Mikhail Cheremnykh was born in Tomsk on 18th October, 1890. He graduated in 1916 from the Moscow School of Painting, Sculpture, and Architecture. A supporter of the Bolshevik Revolution he became a supplier of communist propaganda.
A newspaper cartoon of Lenin in November 1918 was turned by Viktor Deni into the first poster based on the Bolshevik leader, Comrade Lenin cleans the Earth from Scum (November, 1920). Victoria Bonnell, the author of Iconography of Power: Soviet Political Posters under Lenin and Stalin (1999) points out: "Deni poster depicts Lenin standing on the globe, sweeping with a large broom. He towers over his enemies (tsar, priest and capitalist) who are pictured as small satirical figures leaping to escape the broom."
One of the founders of the Socialist Realist art movement he produced posters in support of Joseph Stalin such as Peasant Women, Go Into The Collective Farms! (1930), Congratulations (1930) and That the Knife Might Fall From This Claw (1938). He was awarded the State Prize of the USSR in 1942,
Mikhail Cheremnykh died in Moscow on 7th August, 1962.
Mikhail Cheremnykh. People's Artist of the Russian Federation. Active member of the USSR Academy of Fine Arts, USSR State Prize laureate, was also awarded "The Badge of Honor" and other medals. In 1916 he graduated from the Moscow School of Painting, Sculpture and Architecture. Founder of Soviet satirical graphical art and poster design... From 1922 onwards contributed to many satirical magazines; also active as a painter in oils, graphic artist, stage designer, and book illustrator.
The year 1920 witnessed some important shifts in the style of visual propaganda... In this atmosphere of rapid change in political art, Viktor Deni designed the first significant political poster featuring Lenin. Issued in November, 1920, Comrade Lenin Cleanes the Earth of Scum, presented a more elaborate version of Mikhail Cheremnykh's November 1918 newspaper drawing. The Deni poster depicts Lenin standing on the globe, sweeping with a large broom. He towers over his enemies (tsar, priest and capitalist) who are pictured as small satirical figures leaping to escape the broom.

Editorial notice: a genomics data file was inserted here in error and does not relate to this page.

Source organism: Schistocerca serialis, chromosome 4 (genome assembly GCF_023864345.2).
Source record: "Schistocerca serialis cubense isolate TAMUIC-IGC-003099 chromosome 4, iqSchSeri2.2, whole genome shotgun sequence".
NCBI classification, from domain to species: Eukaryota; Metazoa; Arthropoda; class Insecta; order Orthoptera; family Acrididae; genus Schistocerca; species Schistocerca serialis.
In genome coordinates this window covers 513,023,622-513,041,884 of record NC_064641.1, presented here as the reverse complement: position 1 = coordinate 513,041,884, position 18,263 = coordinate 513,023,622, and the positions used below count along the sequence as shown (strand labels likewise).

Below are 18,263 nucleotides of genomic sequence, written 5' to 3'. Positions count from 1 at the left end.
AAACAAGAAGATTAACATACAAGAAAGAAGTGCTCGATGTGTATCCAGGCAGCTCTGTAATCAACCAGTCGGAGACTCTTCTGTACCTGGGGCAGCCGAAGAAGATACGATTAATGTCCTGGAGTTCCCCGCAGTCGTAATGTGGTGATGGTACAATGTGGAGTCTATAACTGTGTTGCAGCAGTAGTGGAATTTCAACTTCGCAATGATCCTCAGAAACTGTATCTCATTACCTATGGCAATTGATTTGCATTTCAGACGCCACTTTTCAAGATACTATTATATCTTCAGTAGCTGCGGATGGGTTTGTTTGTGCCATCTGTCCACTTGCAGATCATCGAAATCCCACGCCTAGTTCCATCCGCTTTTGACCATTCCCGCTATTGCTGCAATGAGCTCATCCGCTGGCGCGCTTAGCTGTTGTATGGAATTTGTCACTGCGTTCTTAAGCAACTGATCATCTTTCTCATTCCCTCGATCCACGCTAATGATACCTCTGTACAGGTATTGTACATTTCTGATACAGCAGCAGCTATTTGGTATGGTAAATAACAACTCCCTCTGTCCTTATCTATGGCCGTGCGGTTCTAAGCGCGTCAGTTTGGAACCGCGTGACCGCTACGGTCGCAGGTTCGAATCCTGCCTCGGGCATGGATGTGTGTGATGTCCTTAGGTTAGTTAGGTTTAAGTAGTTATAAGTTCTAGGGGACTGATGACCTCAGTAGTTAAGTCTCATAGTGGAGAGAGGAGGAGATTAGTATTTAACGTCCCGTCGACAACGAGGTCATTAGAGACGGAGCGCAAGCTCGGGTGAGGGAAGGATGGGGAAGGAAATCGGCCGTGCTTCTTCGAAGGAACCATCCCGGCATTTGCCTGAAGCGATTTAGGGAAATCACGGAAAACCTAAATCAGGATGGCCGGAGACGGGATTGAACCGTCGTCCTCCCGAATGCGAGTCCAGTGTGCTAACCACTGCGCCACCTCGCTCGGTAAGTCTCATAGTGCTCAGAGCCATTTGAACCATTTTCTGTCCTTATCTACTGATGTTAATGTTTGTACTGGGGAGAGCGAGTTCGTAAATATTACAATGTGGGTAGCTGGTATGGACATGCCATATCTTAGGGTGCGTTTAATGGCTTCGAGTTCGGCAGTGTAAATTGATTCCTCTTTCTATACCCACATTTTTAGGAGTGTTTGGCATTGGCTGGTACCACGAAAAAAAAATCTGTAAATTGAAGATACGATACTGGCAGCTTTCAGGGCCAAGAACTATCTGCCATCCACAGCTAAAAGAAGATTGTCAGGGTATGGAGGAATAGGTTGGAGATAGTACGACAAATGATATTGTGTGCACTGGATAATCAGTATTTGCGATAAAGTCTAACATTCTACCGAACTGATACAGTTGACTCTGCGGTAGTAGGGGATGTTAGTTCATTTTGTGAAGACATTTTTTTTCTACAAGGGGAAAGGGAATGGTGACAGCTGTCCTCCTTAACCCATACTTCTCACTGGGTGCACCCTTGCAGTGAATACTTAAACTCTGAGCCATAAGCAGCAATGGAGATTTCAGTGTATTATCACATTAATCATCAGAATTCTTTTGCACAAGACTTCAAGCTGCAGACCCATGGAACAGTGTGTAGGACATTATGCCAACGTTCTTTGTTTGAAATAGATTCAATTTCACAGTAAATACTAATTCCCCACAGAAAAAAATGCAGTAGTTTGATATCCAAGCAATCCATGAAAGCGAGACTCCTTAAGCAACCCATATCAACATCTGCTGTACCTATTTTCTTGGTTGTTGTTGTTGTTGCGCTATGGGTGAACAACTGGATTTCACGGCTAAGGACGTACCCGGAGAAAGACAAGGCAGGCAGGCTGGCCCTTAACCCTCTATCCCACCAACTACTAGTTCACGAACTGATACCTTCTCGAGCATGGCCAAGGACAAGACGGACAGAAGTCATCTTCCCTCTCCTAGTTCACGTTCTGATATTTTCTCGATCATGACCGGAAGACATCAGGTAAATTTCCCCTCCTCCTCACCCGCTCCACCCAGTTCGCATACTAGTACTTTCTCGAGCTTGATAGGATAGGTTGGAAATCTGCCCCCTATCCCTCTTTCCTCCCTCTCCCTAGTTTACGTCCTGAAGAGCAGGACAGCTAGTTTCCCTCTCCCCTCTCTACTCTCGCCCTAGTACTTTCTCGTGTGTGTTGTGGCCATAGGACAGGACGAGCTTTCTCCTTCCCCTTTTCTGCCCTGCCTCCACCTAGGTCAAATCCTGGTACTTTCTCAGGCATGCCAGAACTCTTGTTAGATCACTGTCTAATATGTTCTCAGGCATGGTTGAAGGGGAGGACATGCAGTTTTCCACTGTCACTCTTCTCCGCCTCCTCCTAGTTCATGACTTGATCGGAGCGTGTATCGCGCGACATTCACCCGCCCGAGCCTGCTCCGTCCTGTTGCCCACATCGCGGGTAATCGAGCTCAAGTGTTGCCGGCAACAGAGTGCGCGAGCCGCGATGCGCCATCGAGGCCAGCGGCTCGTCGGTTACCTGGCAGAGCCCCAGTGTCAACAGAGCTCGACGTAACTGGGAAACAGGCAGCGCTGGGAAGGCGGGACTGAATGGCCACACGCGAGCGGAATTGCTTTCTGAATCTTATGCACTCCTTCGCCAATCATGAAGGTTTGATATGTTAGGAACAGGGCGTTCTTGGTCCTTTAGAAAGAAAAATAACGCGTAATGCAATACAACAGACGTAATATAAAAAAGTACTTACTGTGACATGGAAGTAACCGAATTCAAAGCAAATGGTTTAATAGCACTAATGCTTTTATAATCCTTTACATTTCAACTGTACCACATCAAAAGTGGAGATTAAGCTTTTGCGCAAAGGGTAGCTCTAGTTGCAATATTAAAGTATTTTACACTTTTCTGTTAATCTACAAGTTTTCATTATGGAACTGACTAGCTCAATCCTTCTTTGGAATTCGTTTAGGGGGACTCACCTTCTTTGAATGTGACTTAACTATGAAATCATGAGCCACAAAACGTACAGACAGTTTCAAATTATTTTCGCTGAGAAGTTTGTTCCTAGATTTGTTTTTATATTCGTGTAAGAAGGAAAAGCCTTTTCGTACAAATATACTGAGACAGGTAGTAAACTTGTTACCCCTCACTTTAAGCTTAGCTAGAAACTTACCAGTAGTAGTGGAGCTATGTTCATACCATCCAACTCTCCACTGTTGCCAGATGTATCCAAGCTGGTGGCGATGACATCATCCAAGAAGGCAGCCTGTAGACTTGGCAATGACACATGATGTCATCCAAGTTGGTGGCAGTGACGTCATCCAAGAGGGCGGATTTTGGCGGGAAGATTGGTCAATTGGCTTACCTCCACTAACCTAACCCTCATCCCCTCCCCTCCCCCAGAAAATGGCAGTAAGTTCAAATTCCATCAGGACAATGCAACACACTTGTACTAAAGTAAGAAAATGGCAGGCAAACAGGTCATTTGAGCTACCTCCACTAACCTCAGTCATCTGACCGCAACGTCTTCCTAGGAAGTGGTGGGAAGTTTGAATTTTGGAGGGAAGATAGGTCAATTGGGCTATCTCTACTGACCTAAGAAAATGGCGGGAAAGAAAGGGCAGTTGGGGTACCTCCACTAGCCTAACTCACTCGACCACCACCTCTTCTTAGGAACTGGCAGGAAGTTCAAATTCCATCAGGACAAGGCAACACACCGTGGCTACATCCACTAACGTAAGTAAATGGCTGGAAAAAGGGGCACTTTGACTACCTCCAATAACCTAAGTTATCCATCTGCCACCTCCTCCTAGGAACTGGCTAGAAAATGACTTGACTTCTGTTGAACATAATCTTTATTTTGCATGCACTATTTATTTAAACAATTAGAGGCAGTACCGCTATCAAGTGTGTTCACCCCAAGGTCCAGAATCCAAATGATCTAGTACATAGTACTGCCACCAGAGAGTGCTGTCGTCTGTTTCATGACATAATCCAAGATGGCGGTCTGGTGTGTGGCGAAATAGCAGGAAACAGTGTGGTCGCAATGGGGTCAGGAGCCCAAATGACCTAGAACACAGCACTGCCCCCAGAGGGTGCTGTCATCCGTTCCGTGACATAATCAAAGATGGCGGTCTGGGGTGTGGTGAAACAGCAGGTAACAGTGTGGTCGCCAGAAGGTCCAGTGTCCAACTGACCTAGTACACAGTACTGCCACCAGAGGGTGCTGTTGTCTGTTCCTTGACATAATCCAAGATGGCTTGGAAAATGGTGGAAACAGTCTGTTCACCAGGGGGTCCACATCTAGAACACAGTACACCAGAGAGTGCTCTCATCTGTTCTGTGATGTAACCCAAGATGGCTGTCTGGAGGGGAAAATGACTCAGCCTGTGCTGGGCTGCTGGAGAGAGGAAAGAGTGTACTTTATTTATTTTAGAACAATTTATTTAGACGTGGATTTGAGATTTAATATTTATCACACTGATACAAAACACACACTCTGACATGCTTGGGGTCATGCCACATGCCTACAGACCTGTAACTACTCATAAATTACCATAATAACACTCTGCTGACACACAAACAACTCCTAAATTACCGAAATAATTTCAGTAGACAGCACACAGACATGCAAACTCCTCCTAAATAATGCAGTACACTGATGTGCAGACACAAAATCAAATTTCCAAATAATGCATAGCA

The Bolsheviks equipped and mobilized agitational propaganda trains during the Civil War, sending them to all parts of Russia to inform the population about the ongoing struggles in defence of the revolution and to help organise lectures, meetings and discussions on the meaning of the new workers' state.
The first train named after Lenin, went into service on August 13, 1918. Others soon followed, bearing titles such as "October Revolution", "Red East", "Soviet Caucasus" and "Red Cossack". The carriages were famously decorated with paintings, graphic or satirical, on subjects that reflected the names of the trains and the places where they were headed.
For the masses, propaganda had to be simple, categoric, direct. Within a short time all forms of printing - books, newspapers, pamphlets, and posters - were in the hands of the State Publicity Corporation, which controlled not only the publishing operations but the printing machinery and paper supply. It was endowed with a censorship department which examined all book manuscripts, film scripts, drawings, music, and even maps. On November 12, 1920, the Main Political Education Committee of the Republic was set up, branches of which were attached to the political division of every region, district, town and village.
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